• My husband broke my locks and entered my property

My husband and I own a shop individually but it does not has a partition. The property was rented to which my husband, applied their locks on both the shops with a notorious intention as the tenant left. I applied my locks as well on my property. Recently my husband, my sister in law and my brother in law broke the locks of my shop and his shop as well and got court commission done. The local police filed an FIR against them regarding illelgal trespassing section 452. Now can I break open the locks put by him on my property? Also my sister in law has filed a case on my husband demanding her share in my property as well claiming it being purchased from huf. They did so in collusion thereby not making me a necessary party in this case. I have filed a 110 order in front of court to make me a necessary party whereby I have mentioned the fact that they broke in my shop and have put their locks on my shop. Now is it advisable for me to break the locks of my shop.?
Asked 7 years ago in Property Law
Religion: Hindu

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4 Answers

1. If the shops are demarcated as far as our respective possessions are concerned then you can surely take entry to your shop and keep your possession.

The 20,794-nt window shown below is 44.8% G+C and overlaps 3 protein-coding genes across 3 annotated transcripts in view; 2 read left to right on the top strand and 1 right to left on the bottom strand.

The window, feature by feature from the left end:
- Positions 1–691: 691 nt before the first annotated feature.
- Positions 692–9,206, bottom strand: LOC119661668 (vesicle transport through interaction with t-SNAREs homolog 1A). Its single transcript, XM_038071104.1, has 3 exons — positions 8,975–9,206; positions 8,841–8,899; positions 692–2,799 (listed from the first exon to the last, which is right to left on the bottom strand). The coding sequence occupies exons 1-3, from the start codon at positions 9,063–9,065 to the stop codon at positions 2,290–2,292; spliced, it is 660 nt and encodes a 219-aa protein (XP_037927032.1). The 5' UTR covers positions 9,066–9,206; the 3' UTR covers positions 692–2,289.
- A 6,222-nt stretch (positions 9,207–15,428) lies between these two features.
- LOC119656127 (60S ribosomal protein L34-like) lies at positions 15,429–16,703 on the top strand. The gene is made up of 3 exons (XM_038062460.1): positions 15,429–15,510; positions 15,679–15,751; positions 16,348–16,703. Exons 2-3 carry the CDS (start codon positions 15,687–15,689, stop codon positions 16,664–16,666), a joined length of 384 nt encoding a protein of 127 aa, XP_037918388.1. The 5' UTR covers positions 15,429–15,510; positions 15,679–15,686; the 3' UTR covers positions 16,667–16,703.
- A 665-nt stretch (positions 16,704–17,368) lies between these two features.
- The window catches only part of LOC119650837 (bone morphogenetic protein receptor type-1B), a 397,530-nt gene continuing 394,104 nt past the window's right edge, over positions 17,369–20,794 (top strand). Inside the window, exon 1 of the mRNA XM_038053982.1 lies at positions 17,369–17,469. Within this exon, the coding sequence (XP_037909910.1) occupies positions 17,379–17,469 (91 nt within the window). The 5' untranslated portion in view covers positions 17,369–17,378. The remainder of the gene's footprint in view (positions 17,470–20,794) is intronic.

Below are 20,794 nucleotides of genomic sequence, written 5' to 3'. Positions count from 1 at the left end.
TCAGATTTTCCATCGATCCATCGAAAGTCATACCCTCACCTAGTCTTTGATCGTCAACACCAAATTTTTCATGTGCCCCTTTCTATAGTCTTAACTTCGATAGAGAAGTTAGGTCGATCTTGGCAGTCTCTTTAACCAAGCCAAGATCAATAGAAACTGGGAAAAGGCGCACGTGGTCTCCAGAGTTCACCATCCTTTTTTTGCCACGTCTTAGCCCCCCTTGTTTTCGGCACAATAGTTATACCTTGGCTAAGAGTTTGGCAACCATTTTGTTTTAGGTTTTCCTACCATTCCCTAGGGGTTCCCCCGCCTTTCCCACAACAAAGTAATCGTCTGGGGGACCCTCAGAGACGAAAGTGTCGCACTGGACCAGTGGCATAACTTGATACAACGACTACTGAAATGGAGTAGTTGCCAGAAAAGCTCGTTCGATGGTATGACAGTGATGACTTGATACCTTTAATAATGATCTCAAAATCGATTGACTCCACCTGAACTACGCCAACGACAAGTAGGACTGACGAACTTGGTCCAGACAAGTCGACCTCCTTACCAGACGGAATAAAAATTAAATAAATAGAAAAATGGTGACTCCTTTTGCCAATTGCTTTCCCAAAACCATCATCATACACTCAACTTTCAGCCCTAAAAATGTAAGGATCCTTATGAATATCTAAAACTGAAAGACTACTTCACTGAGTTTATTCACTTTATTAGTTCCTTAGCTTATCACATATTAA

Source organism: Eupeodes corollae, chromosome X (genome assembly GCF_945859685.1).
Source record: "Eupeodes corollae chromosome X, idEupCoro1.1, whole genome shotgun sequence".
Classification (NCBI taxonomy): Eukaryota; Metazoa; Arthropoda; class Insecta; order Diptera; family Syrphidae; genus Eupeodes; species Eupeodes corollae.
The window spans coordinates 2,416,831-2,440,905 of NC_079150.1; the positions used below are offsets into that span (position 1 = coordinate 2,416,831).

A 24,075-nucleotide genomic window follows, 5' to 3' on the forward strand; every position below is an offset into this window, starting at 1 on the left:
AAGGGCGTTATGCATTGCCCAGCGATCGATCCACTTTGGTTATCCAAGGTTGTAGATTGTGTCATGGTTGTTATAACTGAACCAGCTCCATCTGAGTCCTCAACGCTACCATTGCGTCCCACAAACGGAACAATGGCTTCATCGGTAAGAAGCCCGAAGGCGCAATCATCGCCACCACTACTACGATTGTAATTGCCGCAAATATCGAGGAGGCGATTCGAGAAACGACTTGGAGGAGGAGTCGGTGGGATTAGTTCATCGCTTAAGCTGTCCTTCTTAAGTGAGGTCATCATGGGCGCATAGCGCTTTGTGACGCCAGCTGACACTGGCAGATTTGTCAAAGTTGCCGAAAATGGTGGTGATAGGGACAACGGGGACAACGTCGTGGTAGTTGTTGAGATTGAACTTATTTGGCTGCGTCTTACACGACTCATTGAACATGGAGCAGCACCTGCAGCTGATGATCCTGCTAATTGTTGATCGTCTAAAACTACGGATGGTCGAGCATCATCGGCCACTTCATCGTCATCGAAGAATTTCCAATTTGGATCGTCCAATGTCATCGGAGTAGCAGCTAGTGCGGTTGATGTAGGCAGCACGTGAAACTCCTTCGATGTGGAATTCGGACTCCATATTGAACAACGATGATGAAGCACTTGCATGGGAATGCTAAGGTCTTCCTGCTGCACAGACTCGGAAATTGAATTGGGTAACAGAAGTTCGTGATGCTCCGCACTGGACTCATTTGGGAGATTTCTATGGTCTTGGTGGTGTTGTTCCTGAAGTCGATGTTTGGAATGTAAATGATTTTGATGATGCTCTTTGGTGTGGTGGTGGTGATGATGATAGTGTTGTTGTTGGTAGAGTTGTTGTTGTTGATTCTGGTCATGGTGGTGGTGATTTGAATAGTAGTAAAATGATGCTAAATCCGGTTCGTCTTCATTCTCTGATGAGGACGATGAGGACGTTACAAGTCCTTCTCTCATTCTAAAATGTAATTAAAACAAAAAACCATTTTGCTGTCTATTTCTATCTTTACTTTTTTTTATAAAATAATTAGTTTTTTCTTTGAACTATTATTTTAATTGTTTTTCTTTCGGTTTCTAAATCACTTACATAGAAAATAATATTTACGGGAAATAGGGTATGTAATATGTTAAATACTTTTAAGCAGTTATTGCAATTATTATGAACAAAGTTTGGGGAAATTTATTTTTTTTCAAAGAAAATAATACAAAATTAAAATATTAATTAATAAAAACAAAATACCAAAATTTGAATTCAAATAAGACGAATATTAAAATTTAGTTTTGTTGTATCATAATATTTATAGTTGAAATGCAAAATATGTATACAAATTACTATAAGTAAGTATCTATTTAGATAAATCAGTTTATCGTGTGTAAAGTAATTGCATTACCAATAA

2.once you retain your possession file a civil suit for declaration and injunction.

3. Fight the case on merit and continue with your possesion. If injunction is granted you have nothing to worry.

Devajyoti Barman
Advocate, Kolkata
22920 Answers
498 Consultations

5.0 on 5.0

1) dont take law into your hands

2) dont break the locks placed by your husband

3) wait for court orders

4) if sister in law has filed case claiming share in your party make an application for being added as party to the suit proceedings

Ajay Sethi
Advocate, Mumbai
95205 Answers
7607 Consultations

5.0 on 5.0

1. You are free to break open the locks of the property but do so in the presence of police and make a video recording of it. No permission from the court is required to break open the locks put illegally by anyone on the property of the title holder.

2. Your sister-in-law has no share in your self acquired or separate property. If your sister claims the property to be HUF she has to prove that it was purchased with funds from HUF.

Ashish Davessar
Advocate, Jaipur
30763 Answers
972 Consultations

5.0 on 5.0

Hi, When the matter is sub-judice before the court, it is better you have to seek permission from the Court and then entered into your premises.

Pradeep Bharathipura
Advocate, Bangalore
5607 Answers
336 Consultations

4.5 on 5.0

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